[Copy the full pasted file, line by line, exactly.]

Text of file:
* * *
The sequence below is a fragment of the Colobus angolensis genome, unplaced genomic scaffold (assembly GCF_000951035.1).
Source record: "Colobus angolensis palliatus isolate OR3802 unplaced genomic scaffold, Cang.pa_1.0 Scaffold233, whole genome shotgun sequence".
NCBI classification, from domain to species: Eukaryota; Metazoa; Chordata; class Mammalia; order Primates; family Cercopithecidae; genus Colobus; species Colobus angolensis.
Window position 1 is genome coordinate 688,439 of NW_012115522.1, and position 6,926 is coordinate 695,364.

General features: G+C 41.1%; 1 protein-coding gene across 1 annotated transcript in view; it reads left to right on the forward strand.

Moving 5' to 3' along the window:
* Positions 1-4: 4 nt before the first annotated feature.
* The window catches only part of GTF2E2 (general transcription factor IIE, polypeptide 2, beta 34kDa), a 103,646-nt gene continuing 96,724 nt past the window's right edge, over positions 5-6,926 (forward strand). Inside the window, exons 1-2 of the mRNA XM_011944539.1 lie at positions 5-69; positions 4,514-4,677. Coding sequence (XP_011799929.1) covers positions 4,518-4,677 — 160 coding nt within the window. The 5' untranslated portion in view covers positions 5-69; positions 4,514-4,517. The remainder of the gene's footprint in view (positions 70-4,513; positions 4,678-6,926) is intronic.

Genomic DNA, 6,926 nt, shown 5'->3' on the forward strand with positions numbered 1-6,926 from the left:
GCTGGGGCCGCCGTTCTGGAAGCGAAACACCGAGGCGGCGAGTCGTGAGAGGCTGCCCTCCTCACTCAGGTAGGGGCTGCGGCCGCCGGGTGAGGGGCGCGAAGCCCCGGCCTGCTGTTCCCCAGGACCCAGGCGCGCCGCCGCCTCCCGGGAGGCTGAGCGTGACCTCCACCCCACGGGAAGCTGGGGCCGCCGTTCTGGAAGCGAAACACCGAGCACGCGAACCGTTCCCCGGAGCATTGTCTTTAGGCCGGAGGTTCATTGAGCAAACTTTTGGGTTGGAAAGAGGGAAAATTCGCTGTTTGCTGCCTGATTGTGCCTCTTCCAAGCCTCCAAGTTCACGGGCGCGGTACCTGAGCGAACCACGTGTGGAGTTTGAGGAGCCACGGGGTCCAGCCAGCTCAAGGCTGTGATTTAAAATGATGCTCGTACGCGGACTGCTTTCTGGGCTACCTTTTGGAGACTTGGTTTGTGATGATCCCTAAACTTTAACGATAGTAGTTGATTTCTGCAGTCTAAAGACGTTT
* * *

The sequence below is a fragment of the Colobus angolensis genome, unplaced genomic scaffold (assembly GCF_000951035.1).
Source record: "Colobus angolensis palliatus isolate OR3802 unplaced genomic scaffold, Cang.pa_1.0 Scaffold233, whole genome shotgun sequence".
NCBI classification, from domain to species: Eukaryota; Metazoa; Chordata; class Mammalia; order Primates; family Cercopithecidae; genus Colobus; species Colobus angolensis.
Window position 1 is genome coordinate 688,439 of NW_012115522.1, and position 6,926 is coordinate 695,364.

General features: G+C 41.1%; 1 protein-coding gene across 1 annotated transcript in view; it reads left to right on the forward strand.

Moving 5' to 3' along the window:
* Positions 1-4: 4 nt before the first annotated feature.
* The window catches only part of GTF2E2 (general transcription factor IIE, polypeptide 2, beta 34kDa), a 103,646-nt gene continuing 96,724 nt past the window's right edge, over positions 5-6,926 (forward strand). Inside the window, exons 1-2 of the mRNA XM_011944539.1 lie at positions 5-69; positions 4,514-4,677. Coding sequence (XP_011799929.1) covers positions 4,518-4,677 — 160 coding nt within the window. The 5' untranslated portion in view covers positions 5-69; positions 4,514-4,517. The remainder of the gene's footprint in view (positions 70-4,513; positions 4,678-6,926) is intronic.

Genomic DNA, 6,926 nt, shown 5'->3' on the forward strand with positions numbered 1-6,926 from the left:
GCTGGGGCCGCCGTTCTGGAAGCGAAACACCGAGGCGGCGAGTCGTGAGAGGCTGCCCTCCTCACTCAGGTAGGGGCTGCGGCCGCCGGGTGAGGGGCGCGAAGCCCCGGCCTGCTGTTCCCCAGGACCCAGGCGCGCCGCCGCCTCCCGGGAGGCTGAGCGTGACCTCCACCCCACGGGAAGCTGGGGCCGCCGTTCTGGAAGCGAAACACCGAGCACGCGAACCGTTCCCCGGAGCATTGTCTTTAGGCCGGAGGTTCATTGAGCAAACTTTTGGGTTGGAAAGAGGGAAAATTCGCTGTTTGCTGCCTGATTGTGCCTCTTCCAAGCCTCCAAGTTCACGGGCGCGGTACCTGAGCGAACCACGTGTGGAGTTTGAGGAGCCACGGGGTCCAGCCAGCTCAAGGCTGTGATTTAAAATGATGCTCGTACGCGGACTGCTTTCTGGGCTACCTTTTGGAGACTTGGTTTGTGATGATCCCTAAACTTTAACGATAGTAGTTGATTTCTGCAGTCTAAAGACGTTT